If a picture is worth a thousand words, it might also be worth a thousand gasps and sighs (although I am unsure if this represents $1000 of ruined product). And it's also worth at least a thousand different opinions about inattentive parents and the damage that can be done by one child who has been left to his/her own devices for a little too long. Idle hands, as they say. And trust, I could write a book about what my Toddlersaurus has done in the space of five minutes by herself...
I've already shared my initial assessment of what probably went wrong at the store, and again that is just one of a thousand thoughts with which you may feel free to agree or disagree. But there is this question out there posed by the photographer and subsequent internet mom shaming, which is how do parents go anywhere with their children without causing some kind of drama?
There is only one answer to that question--we can't.
Our parents and grandparents couldn't either, so before anyone tries to argue how much different it was in the golden era when children were always polite, well-behaved, listened to instructions, were respectful of property, etc...yeah, take a short trip with me down memory lane.
When we were kids, major department stores had toy departments and pet stores. There were electronics departments lined with television sets along the walls. There were record stores and book stores in the mall where we went to flip through albums and magazines. There were arcades and movie theaters. If we were out someplace where none of those amenities existed, sometimes we stayed in the car. Or at home.
At the grocery store, we began in the produce department where we were given grapes or berries (unwashed, right off the display). Maybe one of us was allowed to push the cart with a younger sibling seated up top. Or perhaps we were trusted to help find items on the list. At the checkout, we were rewarded with candy that was displayed by the register. If the trip was meant to be a quick one, we stayed in the car. Or at home.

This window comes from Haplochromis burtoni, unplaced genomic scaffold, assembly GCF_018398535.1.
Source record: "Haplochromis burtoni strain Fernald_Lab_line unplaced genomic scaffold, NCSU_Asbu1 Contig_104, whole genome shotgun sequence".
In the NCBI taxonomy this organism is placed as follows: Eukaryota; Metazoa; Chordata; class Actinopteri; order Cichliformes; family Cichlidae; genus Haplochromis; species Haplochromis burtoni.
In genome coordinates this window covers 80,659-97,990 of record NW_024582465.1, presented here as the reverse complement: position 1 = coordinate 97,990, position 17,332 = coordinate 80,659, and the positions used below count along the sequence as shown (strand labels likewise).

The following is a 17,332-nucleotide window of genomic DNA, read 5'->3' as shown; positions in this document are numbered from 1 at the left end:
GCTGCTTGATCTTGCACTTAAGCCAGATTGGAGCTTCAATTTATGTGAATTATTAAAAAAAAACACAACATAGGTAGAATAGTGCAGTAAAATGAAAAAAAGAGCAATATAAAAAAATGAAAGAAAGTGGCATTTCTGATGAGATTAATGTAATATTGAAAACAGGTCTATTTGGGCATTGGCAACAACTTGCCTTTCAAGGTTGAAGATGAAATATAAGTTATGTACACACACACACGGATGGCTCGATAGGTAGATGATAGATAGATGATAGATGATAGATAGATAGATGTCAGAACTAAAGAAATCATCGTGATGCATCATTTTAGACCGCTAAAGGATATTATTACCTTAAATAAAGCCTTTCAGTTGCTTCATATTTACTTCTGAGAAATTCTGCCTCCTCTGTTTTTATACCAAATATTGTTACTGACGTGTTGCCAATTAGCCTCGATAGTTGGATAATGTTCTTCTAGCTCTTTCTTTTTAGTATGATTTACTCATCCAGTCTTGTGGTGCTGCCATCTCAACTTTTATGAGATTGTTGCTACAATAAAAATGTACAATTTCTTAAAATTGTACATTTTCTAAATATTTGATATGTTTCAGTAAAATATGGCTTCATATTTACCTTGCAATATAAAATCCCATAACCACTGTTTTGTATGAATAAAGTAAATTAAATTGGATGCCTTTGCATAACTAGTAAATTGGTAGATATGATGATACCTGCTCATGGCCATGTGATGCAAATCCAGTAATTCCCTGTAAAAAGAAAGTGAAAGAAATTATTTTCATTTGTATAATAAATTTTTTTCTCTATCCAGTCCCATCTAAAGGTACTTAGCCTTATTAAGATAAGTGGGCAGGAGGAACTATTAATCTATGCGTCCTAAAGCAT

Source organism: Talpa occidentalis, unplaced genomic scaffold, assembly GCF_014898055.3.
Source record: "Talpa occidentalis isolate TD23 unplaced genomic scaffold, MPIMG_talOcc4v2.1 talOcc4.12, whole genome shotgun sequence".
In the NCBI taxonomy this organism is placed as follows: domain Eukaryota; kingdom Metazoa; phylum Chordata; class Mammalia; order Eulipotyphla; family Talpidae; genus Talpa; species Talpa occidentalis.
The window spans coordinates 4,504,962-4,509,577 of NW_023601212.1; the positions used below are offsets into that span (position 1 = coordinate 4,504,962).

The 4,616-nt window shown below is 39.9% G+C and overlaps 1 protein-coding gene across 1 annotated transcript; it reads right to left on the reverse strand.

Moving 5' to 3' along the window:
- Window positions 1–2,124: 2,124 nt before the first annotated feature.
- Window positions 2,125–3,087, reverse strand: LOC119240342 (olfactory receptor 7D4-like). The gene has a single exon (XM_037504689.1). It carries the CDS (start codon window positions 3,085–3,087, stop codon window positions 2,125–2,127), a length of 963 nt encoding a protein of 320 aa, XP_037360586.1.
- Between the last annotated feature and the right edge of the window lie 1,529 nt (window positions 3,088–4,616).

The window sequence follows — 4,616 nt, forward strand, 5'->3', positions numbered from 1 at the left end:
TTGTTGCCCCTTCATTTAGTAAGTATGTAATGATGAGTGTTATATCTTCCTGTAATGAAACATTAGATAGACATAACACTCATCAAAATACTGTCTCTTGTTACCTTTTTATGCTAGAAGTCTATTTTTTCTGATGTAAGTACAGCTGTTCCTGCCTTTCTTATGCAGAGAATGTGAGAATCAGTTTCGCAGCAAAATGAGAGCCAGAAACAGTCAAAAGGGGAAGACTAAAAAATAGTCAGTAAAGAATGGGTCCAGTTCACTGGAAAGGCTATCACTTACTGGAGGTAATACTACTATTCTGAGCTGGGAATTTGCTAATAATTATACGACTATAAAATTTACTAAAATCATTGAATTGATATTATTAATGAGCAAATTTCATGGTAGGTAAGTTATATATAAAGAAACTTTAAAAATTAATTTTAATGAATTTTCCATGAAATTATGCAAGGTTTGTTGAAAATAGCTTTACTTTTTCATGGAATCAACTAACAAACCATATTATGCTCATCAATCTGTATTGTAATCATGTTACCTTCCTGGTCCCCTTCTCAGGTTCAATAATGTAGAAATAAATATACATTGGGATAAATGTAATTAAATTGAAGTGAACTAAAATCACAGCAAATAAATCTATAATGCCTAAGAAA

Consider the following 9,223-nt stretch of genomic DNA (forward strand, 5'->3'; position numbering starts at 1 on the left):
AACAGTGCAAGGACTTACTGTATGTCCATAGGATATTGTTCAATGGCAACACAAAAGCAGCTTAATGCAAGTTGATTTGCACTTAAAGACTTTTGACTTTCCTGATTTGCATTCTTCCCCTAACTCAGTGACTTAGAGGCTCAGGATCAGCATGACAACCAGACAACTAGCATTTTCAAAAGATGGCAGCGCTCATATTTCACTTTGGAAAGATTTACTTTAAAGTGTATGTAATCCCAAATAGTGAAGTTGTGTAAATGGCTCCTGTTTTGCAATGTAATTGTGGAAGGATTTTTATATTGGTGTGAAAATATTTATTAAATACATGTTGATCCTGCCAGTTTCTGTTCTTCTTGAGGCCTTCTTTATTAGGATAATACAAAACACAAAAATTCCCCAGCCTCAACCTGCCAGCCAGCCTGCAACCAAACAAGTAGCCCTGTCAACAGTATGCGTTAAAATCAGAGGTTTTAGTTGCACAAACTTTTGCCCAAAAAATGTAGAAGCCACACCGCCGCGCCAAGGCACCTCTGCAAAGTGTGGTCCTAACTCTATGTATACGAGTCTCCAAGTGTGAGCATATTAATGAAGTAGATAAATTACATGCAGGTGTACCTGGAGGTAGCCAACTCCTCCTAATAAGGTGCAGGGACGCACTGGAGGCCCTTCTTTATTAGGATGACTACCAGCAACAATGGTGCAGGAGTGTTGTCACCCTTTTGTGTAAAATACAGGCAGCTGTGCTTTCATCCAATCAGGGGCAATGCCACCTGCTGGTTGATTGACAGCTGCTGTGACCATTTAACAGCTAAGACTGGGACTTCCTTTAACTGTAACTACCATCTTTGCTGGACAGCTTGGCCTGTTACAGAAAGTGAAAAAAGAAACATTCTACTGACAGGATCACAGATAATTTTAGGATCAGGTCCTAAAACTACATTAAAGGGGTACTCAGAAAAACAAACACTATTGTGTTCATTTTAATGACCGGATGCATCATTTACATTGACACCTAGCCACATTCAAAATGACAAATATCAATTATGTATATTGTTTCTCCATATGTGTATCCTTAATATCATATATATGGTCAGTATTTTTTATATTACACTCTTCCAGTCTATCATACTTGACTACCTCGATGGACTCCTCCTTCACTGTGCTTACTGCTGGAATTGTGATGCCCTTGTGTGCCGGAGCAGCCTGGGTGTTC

Sometimes we had to go to places where there were no accommodations for keeping children distracted, like the bank or a repair shop. So we were given the warning not to touch ANYTHING, which was always a challenge and rarely was heeded, and which resulted in an inevitable meltdown. In response, we were disciplined in public, and the business was completed.
Yep, we were disciplined in public! We were also bribed to behave by promises to visit McDonald's or places like Farrell's. Snickerdoodles and pet goldfish were our rewards for staying out of trouble.
All of this was life before personal electronic distractions. Before parents had to be concerned about children being abducted or molested. Before parents were reported to Child Protective Services or became the unwitting stars of viral videos. Before malls began to fall on hard times and people began to do much of their shopping online. Before times changed.
Our parents had it rough because we were kids. However, the world accepted that children exist and enter into spaces that are not built for them, often out of necessity. Our existence was accommodated and tolerated, and it was understood that despite all of the distractions and activities that could keep us out of trouble, nothing was foolproof. A baby will cry, a toddler will tantrum, a school-ager will wander and explore, a teenager will get bored, and all of that is normal.
Our generation has it hard because we can't take our children's safety for granted, so we have to keep them essentially tethered to us in order to monitor both their behavior and our suspicions of strangers. And despite whatever herculean efforts we attempt to keep them out of trouble, isht happens. A display of glasses will crash and break because some kid bumped into the table (Bloomingdale's when I was eleven). There will be a harried Dad calling after his rambunctious kid to stop running and screaming, and to stand still so that they can leave soon (usually on a day with no Mom in sight). You will overhear promises to buy crap. You will see a child concentrating on a game or video on Mom's phone or ipad. And yes, some unsupervised kid might cause a lot of damage to the makeup display at the cosmetics store.